Science, Technology, Engineering & Maths : Learning by Doing

floor robot bee bot

Floor Robots

You are quite likely to find motorised floor robots, such as the BeeBot, in pre-school and the early years of primary school. They are simple to use and an entertaining way to get young children starting out on coding.

The Bee Bot

This popular floor robot is styled as a bumble bee with a series of buttons on the top that children can use to programme the robot’s movements. They are suitable for an age range of around 3-5 years and cost about £70/US$90.

There are seven buttons, which look slightly different on different models but do the same thing:

Back and Forward: Move the robot in a straight line a fixed distance (approximately 15 cm) for each press.
Left and Right: Turn the robot 90 degrees anti-clockwise and clockwise respectively but do not move the robot forwards or backwards.
Pause: Causes the robot to pause for one second
Clear: Clears all the steps programmed into the robot ready for a new programme.
Go: Starts the programme.

To programme the floor robot you simply press the buttons. For example to turn right and then move forward 3 steps you would push the Right button once and then the Forward button three times.

A maximum of 40 commands can be stored in the robot.

Floor Mats

Floor robots are often used with a floor mat which shows a particular diagram or map and allows the children to create a programme to navigate their way around. The mats usually show a grid of 15cm squares so that each square is one ‘step’ for the robot. Examples would be visiting a series of numbers on the mat in the correct order or going to particular shops in a village or negotiating a maze. These mats can follow a variety of themes and are often cross-curricula involving maths, science, and literacy etc as well as coding.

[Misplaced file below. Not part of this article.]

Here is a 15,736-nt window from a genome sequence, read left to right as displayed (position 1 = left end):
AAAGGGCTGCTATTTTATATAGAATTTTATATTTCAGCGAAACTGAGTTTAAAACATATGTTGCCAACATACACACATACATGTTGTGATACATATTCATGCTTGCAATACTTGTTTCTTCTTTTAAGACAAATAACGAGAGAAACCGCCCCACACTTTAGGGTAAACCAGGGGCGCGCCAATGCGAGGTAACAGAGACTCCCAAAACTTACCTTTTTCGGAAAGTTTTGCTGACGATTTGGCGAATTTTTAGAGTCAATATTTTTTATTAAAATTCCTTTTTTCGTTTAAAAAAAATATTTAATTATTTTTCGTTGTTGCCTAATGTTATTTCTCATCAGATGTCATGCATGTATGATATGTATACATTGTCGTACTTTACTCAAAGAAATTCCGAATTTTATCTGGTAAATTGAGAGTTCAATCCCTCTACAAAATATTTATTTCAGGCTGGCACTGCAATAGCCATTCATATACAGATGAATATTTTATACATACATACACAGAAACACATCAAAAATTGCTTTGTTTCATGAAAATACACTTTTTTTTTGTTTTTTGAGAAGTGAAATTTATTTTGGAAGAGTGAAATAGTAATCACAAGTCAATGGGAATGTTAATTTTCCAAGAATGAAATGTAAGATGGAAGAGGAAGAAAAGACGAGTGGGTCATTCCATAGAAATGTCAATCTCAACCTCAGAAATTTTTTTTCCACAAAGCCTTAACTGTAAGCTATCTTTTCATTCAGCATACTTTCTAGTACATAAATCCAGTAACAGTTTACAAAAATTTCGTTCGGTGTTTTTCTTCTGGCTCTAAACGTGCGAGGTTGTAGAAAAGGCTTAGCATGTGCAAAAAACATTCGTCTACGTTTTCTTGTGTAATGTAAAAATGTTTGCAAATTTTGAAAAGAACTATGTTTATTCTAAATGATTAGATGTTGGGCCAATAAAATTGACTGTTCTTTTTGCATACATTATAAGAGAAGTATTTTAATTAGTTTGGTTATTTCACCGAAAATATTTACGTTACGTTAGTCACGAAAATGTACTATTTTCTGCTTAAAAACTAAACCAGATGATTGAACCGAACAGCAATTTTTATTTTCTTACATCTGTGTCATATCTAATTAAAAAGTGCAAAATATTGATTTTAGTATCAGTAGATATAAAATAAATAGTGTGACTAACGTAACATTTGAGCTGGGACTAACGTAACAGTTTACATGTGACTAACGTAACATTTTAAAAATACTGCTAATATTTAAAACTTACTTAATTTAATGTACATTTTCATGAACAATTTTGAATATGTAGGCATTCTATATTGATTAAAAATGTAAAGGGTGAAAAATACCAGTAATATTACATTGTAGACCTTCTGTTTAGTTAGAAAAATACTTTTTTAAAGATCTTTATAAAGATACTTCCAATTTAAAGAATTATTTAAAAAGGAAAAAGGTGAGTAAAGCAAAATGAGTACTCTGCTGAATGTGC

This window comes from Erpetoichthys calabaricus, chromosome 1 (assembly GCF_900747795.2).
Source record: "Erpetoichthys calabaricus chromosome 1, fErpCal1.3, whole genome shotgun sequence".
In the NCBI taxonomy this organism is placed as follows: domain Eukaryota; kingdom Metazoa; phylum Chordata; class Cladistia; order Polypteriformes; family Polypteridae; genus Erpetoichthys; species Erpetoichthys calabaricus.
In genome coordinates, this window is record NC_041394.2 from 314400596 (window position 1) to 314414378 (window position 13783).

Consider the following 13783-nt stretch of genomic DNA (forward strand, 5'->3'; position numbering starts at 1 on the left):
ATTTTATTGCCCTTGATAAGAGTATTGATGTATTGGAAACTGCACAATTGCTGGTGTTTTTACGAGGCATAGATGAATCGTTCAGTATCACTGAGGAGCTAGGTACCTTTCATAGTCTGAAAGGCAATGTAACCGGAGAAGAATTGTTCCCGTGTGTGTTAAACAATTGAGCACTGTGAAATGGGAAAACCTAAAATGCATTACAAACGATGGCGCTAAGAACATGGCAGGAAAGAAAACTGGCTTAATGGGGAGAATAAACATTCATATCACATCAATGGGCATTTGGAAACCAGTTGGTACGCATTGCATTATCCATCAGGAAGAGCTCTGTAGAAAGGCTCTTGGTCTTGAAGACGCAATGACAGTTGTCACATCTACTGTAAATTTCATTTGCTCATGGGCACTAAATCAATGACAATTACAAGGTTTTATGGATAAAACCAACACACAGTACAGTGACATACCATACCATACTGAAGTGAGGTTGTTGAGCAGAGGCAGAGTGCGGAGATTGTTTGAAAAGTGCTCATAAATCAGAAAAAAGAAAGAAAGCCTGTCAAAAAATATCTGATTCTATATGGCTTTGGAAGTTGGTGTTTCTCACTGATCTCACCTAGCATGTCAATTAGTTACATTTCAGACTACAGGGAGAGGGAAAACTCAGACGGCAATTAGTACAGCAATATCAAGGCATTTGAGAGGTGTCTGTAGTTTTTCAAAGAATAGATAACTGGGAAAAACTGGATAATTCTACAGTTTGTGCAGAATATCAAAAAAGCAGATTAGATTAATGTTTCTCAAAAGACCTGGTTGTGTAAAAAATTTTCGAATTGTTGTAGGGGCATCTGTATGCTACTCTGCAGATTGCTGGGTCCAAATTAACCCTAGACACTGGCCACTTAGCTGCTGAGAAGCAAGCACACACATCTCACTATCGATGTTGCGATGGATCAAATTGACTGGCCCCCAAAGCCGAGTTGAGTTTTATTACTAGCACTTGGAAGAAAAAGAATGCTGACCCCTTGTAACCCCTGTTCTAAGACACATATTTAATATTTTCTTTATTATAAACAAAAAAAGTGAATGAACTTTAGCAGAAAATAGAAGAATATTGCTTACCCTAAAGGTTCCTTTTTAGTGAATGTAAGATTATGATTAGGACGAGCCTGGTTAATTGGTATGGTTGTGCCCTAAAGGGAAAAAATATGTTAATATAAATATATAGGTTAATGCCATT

Here’s a very simple example to illustrate the principle:

Here the floor robot has to be programmed to get to the treasure chest without going onto the green ‘swamp’ areas. There are several solutions, but one is:
Turn Right
Forward 5
Turn Left
Forward 5
Turn Left
Forward 5
Turn Right
Forward 2

As an alternative to using mats, you could set up an ‘obstacle course’ with blocks, fences, tunnels etc and programme the robot to negotiate a route through to the target.

Learning objectives

From a coding point of view the key learning objectives are:

  • Exploring algorithms by working out the precise instructions needed to code the robot to achieve a given objective.
  • Debugging the programme by identifying and then correcting mistakes in the instructions.
  • Team work by working in small groups or pairs to discuss the project and find a solution.

Stepping stone

Although floor robots appear very simple they help to develop some of the key skills needed for coding. They are a great stepping stone to the more advanced block-based coding programmes such as Scratch.

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